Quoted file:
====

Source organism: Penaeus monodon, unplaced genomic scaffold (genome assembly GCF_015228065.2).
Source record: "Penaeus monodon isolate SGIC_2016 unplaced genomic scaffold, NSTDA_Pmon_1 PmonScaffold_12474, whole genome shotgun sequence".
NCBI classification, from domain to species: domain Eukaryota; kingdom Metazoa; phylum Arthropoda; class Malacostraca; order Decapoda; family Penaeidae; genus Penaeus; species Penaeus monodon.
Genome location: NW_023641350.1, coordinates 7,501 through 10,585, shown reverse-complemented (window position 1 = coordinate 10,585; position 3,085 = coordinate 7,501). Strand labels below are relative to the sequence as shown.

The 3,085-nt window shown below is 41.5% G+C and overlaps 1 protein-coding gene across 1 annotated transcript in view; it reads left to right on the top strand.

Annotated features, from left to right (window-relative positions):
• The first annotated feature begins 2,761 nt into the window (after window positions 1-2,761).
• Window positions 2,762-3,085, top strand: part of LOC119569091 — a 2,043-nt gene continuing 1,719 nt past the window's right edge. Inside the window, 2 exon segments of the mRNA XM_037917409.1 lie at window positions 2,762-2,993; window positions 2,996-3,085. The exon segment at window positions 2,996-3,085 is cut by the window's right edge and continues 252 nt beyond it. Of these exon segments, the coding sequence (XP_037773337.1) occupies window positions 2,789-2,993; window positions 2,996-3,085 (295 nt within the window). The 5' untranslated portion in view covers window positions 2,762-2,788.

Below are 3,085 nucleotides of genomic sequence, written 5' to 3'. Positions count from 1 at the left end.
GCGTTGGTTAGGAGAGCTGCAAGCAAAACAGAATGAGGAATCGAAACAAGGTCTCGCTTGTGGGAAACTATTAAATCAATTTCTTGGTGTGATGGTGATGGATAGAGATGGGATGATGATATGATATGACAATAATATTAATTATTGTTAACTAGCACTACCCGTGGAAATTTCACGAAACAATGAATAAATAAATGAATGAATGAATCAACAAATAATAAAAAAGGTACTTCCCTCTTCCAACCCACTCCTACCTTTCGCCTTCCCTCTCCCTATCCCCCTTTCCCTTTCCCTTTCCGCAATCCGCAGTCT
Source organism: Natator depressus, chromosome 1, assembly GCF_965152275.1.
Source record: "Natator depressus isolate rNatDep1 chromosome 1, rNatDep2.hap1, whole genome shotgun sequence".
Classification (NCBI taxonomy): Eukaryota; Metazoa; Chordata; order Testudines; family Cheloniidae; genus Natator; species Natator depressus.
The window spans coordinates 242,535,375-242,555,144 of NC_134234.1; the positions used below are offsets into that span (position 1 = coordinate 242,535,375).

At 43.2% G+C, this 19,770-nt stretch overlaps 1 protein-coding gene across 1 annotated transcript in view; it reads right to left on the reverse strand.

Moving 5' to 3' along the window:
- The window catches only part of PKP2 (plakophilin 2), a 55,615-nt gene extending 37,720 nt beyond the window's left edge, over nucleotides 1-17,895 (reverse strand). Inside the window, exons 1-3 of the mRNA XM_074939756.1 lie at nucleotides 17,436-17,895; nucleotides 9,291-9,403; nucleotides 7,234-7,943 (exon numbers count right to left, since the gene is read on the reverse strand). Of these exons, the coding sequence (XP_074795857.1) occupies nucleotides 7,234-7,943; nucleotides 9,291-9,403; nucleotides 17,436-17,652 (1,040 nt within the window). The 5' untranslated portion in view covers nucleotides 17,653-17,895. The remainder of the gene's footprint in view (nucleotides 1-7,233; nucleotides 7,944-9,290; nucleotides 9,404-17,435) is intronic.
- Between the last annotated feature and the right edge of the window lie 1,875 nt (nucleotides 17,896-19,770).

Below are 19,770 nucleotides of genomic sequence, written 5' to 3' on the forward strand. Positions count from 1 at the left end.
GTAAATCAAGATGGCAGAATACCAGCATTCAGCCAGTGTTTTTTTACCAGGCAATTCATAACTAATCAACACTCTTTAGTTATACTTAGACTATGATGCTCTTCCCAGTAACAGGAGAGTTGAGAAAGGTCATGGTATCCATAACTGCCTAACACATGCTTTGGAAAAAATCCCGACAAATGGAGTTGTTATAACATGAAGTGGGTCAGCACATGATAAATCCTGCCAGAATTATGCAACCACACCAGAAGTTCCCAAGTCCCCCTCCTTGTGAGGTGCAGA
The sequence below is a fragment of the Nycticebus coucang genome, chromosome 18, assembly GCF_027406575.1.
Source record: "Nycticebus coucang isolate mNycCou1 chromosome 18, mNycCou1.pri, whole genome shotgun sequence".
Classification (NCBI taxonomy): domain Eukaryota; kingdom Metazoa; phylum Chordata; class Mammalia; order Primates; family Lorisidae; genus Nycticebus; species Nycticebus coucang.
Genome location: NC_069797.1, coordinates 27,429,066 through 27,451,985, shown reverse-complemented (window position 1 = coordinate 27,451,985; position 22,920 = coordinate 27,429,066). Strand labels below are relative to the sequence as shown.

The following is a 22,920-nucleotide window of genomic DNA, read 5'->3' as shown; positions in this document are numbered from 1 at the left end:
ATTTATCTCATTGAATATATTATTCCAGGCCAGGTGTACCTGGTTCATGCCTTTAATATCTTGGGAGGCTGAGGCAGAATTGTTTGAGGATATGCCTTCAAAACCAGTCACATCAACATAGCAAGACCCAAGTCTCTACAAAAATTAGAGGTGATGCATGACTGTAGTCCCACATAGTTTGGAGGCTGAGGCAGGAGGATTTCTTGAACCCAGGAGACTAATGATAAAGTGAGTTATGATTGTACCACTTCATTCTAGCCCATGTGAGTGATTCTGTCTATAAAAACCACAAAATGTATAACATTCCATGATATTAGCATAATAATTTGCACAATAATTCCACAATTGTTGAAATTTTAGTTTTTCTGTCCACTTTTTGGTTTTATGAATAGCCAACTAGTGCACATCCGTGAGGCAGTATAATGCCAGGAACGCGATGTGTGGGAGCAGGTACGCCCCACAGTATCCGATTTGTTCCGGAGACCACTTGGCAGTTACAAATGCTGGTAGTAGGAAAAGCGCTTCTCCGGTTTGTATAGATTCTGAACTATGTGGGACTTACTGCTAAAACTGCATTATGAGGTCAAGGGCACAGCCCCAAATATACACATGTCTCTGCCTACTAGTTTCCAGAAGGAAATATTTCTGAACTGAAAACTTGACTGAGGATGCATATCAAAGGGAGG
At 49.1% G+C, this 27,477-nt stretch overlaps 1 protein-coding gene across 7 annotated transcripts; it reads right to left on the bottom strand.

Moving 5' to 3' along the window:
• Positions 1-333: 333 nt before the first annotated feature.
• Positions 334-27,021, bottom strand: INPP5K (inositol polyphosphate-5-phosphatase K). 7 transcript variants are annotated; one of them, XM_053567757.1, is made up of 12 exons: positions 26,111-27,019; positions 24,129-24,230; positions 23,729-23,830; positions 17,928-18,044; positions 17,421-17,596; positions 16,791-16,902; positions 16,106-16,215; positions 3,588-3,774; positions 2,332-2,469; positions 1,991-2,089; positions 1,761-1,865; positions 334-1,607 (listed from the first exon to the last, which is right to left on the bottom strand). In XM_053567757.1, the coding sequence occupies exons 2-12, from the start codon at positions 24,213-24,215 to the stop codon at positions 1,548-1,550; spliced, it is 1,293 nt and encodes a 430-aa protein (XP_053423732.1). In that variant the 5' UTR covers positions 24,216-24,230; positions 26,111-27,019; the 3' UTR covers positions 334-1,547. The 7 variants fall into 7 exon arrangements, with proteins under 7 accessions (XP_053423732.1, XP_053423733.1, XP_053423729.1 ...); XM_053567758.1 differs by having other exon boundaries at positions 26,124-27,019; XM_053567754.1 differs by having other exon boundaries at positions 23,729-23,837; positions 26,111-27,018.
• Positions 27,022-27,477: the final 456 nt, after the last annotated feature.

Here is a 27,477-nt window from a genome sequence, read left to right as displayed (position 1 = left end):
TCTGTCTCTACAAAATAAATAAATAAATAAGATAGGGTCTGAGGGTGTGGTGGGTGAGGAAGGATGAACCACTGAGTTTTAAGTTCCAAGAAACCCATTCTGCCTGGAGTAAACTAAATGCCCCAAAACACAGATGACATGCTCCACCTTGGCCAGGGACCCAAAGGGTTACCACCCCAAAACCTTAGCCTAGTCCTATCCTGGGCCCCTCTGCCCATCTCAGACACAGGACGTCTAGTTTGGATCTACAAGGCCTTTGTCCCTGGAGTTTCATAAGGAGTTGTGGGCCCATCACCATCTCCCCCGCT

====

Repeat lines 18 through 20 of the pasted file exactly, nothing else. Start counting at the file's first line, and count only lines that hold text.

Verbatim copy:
- Between the last annotated feature and the right edge of the window lie 1,875 nt (nucleotides 17,896-19,770).

Below are 19,770 nucleotides of genomic sequence, written 5' to 3' on the forward strand. Positions count from 1 at the left end.
GTAAATCAAGATGGCAGAATACCAGCATTCAGCCAGTGTTTTTTTACCAGGCAATTCATAACTAATCAACACTCTTTAGTTATACTTAGACTATGATGCTCTTCCCAGTAACAGGAGAGTTGAGAAAGGTCATGGTATCCATAACTGCCTAACACATGCTTTGGAAAAAATCCCGACAAATGGAGTTGTTATAACATGAAGTGGGTCAGCACATGATAAATCCTGCCAGAATTATGCAACCACACCAGAAGTTCCCAAGTCCCCCTCCTTGTGAGGTGCAGA